- Young people are diverse in their learning styles and needs. It is essential to assess individual learning styles and be flexible in time management to allow for meeting these different needs. Howard Gardner's "Multiple Intelligences" (PDF) provides a framework.
- Program activities are more engaging if they are relevant to young people. Identifying and building on young people's individual assets (PDF) and passions are key strategies.
- Use teaching techniques that build on young people's current knowledge and skills, such as scaffolding (PDF). Provide positive and constructive feedback.
- Young people need to be active partners in learning. Increase their input and voice through planning and reflection activities. Create meaningful responsibilities and roles for genuine youth engagement throughout programming. Encourage and facilitate young people's shared decision-making through consensus/action planning (PDF).
- Use active learning strategies such as hands-on, experiential (PDF), and project-based activities.
- Help young people learn to use critical thinking and responsible decision making skills. Use active listening skills (PDF) with youth.
- Facilitate peer learning and teaching -- collaborative learning (PDF).
Collaborative for Academic, Social, and Emotional Learning (CASEL)
CASEL promotes evidence-based social and emotional learning strategies and programs primarily in school settings. The website contains information about current research, materials for learning activities, and new initiatives.
Preparing Youth to Thrive
On this website, the Forum for Youth Investment and David P. Weikart Center for Youth Program Quality offer SEL quality improvement tools and resources for out-of-school-time networks.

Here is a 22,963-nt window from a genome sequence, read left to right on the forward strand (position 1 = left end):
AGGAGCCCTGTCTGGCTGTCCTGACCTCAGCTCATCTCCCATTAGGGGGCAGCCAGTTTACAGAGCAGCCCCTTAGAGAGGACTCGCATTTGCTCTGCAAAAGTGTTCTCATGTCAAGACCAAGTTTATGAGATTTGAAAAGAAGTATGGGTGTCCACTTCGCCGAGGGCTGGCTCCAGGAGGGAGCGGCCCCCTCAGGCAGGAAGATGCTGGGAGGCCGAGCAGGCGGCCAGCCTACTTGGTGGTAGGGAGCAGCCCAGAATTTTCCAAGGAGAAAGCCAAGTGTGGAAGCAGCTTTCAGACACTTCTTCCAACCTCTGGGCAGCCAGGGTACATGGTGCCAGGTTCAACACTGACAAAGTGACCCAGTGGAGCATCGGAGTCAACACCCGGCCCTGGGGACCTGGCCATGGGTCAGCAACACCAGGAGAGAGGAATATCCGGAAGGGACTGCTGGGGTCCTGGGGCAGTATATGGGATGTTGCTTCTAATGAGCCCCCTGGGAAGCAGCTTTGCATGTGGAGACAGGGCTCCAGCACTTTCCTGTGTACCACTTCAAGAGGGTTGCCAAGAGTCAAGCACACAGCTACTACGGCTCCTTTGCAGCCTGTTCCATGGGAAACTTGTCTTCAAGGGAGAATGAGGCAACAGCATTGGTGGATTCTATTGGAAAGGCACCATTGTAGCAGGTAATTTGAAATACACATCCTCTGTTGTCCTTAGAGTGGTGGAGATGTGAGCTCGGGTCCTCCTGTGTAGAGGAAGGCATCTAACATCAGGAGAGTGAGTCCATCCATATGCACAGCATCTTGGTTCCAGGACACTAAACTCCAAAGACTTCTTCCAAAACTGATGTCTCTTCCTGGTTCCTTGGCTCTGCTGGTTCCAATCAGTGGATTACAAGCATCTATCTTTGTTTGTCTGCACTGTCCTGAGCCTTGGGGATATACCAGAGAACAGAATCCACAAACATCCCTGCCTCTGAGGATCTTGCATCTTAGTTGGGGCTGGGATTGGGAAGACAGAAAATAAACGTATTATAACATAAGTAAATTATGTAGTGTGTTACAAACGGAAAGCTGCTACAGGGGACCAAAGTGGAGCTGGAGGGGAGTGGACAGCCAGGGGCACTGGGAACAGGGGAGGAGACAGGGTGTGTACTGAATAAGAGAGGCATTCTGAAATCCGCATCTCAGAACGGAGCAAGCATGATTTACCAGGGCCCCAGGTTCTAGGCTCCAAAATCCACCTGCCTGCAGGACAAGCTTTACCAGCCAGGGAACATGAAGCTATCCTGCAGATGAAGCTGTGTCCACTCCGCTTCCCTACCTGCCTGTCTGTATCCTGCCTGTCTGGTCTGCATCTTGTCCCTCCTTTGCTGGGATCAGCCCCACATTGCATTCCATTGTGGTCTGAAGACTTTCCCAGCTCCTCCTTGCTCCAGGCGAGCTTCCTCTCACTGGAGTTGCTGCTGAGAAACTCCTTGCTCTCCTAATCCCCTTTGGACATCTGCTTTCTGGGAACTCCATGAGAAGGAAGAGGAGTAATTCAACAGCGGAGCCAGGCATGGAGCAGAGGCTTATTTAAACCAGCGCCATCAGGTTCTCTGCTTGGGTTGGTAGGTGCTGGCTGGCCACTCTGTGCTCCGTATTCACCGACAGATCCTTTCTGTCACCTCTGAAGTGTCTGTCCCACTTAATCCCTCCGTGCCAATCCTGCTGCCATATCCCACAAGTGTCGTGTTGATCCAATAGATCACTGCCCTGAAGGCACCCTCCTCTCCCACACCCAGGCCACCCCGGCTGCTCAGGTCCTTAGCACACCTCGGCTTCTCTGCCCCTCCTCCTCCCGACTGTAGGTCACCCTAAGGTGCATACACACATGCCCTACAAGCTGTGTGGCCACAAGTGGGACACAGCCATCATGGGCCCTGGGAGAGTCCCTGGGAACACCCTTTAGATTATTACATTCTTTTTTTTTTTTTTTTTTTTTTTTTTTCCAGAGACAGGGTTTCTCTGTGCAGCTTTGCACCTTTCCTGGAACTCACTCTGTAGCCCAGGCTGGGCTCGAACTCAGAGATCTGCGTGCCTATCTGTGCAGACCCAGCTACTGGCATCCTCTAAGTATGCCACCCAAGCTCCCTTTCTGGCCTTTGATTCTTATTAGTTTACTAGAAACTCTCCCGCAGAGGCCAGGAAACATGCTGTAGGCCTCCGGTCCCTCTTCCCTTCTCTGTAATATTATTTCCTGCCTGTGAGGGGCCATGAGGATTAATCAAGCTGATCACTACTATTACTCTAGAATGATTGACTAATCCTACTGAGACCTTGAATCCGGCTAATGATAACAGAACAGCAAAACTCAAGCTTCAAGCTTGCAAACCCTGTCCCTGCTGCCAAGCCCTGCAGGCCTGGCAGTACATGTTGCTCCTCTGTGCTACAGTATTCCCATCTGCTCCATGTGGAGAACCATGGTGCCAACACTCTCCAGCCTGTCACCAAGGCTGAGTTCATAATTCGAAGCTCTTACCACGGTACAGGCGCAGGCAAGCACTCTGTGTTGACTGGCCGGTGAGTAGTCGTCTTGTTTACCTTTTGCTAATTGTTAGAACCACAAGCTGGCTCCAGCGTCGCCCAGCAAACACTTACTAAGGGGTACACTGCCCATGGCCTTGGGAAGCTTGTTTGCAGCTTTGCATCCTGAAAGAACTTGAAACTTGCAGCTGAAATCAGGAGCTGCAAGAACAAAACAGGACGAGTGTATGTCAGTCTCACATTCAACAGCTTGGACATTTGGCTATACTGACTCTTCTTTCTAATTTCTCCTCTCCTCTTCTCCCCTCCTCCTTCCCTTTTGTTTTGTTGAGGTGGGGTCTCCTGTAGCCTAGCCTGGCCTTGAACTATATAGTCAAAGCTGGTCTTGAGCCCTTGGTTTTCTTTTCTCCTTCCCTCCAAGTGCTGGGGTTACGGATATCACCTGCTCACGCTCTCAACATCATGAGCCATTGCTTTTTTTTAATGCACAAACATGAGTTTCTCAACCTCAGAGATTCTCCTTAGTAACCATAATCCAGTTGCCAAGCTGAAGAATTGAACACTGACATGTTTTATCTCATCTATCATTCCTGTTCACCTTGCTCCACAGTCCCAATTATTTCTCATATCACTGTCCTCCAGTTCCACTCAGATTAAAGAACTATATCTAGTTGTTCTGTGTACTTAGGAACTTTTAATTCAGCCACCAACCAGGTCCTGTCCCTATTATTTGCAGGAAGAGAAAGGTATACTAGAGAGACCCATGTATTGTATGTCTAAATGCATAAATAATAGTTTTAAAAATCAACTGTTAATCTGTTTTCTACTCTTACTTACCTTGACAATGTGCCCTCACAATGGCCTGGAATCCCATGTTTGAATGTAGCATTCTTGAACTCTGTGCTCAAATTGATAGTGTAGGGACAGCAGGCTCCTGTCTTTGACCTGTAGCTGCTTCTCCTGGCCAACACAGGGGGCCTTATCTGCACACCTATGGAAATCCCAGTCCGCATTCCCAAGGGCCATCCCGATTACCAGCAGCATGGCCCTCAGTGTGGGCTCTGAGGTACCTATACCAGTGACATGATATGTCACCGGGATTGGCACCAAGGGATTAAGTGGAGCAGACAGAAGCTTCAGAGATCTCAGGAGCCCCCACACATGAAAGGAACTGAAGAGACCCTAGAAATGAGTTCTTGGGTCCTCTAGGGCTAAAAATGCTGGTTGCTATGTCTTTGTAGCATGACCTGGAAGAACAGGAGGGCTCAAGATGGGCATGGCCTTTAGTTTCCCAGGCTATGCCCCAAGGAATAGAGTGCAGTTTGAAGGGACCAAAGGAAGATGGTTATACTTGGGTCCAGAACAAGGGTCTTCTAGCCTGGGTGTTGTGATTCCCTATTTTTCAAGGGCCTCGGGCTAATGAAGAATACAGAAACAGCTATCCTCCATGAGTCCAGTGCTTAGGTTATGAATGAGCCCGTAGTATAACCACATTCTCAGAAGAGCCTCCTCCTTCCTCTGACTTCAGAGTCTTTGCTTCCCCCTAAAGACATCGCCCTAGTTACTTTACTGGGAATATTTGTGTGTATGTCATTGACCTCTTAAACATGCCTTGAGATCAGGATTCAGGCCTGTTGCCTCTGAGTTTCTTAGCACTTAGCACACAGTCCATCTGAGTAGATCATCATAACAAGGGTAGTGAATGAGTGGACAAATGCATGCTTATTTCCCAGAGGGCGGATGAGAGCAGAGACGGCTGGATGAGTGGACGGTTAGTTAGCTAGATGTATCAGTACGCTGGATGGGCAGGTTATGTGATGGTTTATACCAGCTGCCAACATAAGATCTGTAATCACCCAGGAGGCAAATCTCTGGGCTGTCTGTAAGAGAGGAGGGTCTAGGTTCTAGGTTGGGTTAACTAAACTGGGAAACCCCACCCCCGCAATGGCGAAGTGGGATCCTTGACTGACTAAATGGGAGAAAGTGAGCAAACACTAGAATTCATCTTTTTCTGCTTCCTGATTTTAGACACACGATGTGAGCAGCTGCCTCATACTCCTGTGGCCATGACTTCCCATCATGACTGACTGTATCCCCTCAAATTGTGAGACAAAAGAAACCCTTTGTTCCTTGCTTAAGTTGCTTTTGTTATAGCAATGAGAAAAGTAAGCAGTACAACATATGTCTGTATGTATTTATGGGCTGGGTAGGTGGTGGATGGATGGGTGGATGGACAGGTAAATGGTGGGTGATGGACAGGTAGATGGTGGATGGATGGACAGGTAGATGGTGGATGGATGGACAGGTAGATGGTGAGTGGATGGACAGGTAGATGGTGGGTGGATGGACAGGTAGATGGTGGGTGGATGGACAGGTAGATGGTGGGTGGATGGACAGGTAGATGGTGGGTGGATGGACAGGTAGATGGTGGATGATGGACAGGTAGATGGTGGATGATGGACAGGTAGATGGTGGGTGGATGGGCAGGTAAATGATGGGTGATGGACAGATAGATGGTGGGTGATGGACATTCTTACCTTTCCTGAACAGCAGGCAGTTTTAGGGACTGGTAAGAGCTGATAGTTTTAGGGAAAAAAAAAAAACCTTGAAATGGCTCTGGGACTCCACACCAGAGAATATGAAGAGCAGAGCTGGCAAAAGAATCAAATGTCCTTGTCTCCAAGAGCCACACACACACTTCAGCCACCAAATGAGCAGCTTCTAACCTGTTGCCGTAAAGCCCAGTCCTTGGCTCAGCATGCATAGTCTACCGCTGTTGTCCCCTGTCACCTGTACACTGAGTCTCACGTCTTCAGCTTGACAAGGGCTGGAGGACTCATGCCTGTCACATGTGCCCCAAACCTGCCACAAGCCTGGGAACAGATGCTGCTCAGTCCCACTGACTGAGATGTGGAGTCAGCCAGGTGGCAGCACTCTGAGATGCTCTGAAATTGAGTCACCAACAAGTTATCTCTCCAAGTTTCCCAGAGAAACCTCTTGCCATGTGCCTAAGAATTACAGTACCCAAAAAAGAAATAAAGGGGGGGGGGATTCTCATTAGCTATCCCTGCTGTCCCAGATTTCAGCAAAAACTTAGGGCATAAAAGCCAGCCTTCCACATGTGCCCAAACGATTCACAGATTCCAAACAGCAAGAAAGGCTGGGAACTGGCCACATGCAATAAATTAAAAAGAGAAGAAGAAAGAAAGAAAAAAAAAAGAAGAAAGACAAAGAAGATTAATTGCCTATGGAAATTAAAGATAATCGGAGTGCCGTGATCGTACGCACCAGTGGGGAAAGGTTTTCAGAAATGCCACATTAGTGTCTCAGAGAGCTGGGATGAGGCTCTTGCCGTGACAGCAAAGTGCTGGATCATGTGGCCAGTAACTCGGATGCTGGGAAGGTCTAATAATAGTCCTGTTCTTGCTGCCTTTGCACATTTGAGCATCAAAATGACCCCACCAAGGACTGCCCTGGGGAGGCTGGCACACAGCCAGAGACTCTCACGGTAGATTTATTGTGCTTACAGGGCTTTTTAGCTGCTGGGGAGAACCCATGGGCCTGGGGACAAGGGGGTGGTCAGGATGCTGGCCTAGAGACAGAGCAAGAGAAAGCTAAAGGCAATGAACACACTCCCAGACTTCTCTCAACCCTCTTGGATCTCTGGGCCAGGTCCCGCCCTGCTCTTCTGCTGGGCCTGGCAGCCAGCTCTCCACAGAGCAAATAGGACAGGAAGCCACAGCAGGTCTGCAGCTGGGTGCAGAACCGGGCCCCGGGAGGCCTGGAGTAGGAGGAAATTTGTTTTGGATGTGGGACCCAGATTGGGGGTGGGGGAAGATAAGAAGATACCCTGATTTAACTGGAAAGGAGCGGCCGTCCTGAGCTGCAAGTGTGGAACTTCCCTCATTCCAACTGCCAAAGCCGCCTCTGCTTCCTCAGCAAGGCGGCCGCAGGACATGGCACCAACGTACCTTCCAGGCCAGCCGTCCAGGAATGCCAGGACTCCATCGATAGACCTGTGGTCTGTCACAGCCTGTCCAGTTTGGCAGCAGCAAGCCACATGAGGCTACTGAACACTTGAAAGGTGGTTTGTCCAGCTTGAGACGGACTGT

Social and Emotional Learning Practices: A Self-Reflection Tool
This tool is designed to help after-school program staff reflect upon their own social and emotional competencies and their ability to support young people's social and emotional learning through program practices. Find more SEL after-school resources from American Institutes for Research in this Beyond the Bell spotlight.
University of Minnesota Extension: Social and Emotional Learning
This website contains research articles, recorded presentations, and issue briefs by Weissberg, Durlak, and others who have pioneered SEL.
Youth Development Insight: Essential Ingredients of Social and Emotional Learning
Kate Walker, University of Minnesota Associate Extension Professor, discusses essential elements of SEL in this blog post.
Edutopia: Social and Emotional Learning
These videos and blog posts offer educators strategies to help students develop social and emotional skills.
An Ideal Opportunity: The Role of Afterschool in Social and Emotional Learning
This issue brief from the Afterschool Alliance makes the case for implementing SEL in programs outside of school.
TEAL Center (Teaching Excellence in Adult Literacy): Student Centered Learning
Although it refers to adult literacy programs, this fact sheet provides a thorough description and resources relevant to the principles of student-centered learning.
Parent Toolkit: Social and Emotional Development
This NBC News "Education Nation" offers information for parents tailored to the child's age.